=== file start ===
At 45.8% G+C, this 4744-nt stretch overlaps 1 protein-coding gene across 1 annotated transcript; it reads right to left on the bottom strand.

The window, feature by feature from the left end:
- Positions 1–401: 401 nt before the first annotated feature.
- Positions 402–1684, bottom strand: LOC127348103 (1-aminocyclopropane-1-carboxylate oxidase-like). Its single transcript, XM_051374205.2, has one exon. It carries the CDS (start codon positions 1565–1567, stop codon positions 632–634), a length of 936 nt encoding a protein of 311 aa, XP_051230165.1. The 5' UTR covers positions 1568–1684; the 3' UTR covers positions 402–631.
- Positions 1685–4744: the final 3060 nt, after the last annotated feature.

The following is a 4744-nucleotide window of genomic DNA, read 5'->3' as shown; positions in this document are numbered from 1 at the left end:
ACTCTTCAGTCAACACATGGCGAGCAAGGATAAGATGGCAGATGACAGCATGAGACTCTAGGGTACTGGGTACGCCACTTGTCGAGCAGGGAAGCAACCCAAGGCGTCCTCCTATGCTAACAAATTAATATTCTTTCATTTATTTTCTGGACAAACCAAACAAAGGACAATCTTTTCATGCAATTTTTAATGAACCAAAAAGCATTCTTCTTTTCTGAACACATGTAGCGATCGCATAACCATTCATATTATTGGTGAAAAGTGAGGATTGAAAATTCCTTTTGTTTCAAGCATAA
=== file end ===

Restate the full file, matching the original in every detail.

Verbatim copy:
At 45.8% G+C, this 4744-nt stretch overlaps 1 protein-coding gene across 1 annotated transcript; it reads right to left on the bottom strand.

The window, feature by feature from the left end:
- Positions 1–401: 401 nt before the first annotated feature.
- Positions 402–1684, bottom strand: LOC127348103 (1-aminocyclopropane-1-carboxylate oxidase-like). Its single transcript, XM_051374205.2, has one exon. It carries the CDS (start codon positions 1565–1567, stop codon positions 632–634), a length of 936 nt encoding a protein of 311 aa, XP_051230165.1. The 5' UTR covers positions 1568–1684; the 3' UTR covers positions 402–631.
- Positions 1685–4744: the final 3060 nt, after the last annotated feature.

The following is a 4744-nucleotide window of genomic DNA, read 5'->3' as shown; positions in this document are numbered from 1 at the left end:
ACTCTTCAGTCAACACATGGCGAGCAAGGATAAGATGGCAGATGACAGCATGAGACTCTAGGGTACTGGGTACGCCACTTGTCGAGCAGGGAAGCAACCCAAGGCGTCCTCCTATGCTAACAAATTAATATTCTTTCATTTATTTTCTGGACAAACCAAACAAAGGACAATCTTTTCATGCAATTTTTAATGAACCAAAAAGCATTCTTCTTTTCTGAACACATGTAGCGATCGCATAACCATTCATATTATTGGTGAAAAGTGAGGATTGAAAATTCCTTTTGTTTCAAGCATAA